Monday of Holy Week
IS 42: 1-7
PS 27: 1, 2, 3, 13-14
JN 12: 1-11
Yesterday, dozens of Coptic Christian churchgoers were killed in two simultaneous bombings in Tanta and Alexandria, Egypt. As the so-called, self-proclaimed caliphate of ISIL claims responsibility for the attack, Christians and people of good will the world over mourn the loss of these Palm Sunday martyrs, their martyrdom made all the more significant in light of this holy day.
Almost two millennia ago, Jesus, aware that a public struggle with the authorities awaited him, entered Jerusalem riding a donkey, greeted in triumph by the same citizens who days later will call for his execution. The public greeted him in a fashion typical of someone highly favored, waving palm fronds, a symbol of triumph, and laying them at his feet. Jesus of Nazareth, the prophet, rabbi, and healer, did not hide or shrink from the authorities he knew would challenge his public ministry. And people were glad for it. In those days, palms were also the symbol of Palestinian resistance to the Roman occupation of their homeland. The followers of Jesus wanted the new earth he preached as much as the new heaven.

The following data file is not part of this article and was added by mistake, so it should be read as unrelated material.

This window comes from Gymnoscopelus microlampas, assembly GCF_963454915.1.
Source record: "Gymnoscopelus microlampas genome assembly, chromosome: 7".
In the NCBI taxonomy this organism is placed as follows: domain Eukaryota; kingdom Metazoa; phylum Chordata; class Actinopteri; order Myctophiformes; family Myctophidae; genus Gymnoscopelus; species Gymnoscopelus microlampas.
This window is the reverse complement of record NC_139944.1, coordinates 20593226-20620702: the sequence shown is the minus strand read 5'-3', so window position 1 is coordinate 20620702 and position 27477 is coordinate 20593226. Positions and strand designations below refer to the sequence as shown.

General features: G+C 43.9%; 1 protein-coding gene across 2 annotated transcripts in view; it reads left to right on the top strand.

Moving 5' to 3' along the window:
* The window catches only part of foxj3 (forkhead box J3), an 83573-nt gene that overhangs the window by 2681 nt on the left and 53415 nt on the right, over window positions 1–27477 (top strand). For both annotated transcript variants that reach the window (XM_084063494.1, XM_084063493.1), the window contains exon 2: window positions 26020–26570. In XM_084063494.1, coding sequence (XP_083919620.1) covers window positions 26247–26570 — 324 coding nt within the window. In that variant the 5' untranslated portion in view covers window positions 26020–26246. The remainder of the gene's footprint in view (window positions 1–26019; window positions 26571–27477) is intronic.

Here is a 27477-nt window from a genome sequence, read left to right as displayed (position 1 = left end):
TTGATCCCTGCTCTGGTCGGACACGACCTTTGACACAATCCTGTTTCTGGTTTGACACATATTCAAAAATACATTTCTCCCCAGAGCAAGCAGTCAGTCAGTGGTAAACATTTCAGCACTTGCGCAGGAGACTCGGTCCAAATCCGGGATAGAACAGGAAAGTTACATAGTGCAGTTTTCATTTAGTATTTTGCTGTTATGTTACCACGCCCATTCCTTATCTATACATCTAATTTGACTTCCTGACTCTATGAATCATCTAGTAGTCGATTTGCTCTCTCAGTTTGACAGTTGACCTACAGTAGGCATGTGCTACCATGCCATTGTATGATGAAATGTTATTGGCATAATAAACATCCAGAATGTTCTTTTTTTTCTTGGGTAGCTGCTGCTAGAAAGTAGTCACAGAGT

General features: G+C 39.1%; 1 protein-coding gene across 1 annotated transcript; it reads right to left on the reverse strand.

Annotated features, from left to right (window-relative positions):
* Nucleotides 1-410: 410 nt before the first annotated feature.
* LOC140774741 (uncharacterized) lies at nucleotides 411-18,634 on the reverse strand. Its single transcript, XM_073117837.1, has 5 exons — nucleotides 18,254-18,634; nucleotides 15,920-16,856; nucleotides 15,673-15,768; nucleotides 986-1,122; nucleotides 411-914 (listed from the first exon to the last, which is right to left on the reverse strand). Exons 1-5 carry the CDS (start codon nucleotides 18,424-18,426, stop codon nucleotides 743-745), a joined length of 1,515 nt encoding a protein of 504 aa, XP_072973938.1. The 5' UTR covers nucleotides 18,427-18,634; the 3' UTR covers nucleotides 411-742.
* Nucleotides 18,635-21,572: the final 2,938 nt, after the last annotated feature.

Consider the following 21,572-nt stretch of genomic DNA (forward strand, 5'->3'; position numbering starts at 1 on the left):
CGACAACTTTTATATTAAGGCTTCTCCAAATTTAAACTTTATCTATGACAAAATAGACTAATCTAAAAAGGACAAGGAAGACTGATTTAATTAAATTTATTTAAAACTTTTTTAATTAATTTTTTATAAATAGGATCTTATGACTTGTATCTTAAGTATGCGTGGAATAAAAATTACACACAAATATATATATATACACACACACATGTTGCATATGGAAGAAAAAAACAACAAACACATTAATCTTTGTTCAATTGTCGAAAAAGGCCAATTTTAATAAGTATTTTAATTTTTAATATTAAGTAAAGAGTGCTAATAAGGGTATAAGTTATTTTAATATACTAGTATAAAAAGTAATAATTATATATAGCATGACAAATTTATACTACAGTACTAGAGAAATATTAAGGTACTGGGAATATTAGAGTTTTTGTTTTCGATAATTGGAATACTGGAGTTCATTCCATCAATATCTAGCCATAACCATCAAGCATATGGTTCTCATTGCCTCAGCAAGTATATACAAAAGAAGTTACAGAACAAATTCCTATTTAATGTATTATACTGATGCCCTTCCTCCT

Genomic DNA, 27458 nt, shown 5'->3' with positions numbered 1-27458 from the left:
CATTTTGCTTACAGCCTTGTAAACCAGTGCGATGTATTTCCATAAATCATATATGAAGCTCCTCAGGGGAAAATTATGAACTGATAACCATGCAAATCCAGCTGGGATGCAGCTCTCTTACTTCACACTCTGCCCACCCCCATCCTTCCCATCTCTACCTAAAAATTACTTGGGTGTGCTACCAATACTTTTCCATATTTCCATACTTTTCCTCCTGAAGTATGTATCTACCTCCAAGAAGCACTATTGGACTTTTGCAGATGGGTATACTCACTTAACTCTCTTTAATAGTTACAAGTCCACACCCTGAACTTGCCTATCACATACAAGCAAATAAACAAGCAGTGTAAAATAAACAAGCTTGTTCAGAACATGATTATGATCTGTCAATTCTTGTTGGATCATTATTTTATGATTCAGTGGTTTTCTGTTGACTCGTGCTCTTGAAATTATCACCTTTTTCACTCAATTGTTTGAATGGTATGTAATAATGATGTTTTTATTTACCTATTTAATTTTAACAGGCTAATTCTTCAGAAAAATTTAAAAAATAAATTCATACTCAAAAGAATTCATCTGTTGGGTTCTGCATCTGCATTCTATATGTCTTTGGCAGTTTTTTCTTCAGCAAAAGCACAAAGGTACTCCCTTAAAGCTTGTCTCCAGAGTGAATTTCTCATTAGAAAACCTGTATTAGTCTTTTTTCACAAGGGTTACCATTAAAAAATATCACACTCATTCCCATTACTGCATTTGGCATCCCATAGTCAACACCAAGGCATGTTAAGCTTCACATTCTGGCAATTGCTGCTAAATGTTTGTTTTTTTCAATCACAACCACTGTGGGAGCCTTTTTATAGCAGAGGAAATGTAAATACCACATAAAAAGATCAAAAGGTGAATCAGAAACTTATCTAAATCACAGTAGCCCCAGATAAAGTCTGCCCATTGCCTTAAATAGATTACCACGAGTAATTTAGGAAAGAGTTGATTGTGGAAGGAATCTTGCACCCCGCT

Today the world still wants, still welcomes, still seeks out those voices that call for justice, for peace, for the rights of peoples to live without persecution. Where do we find them? Who is willing the pay the cost of speaking and living their truth boldly in public despite the threats to their life? Could any one of us reading these words know them as descriptive of oneself?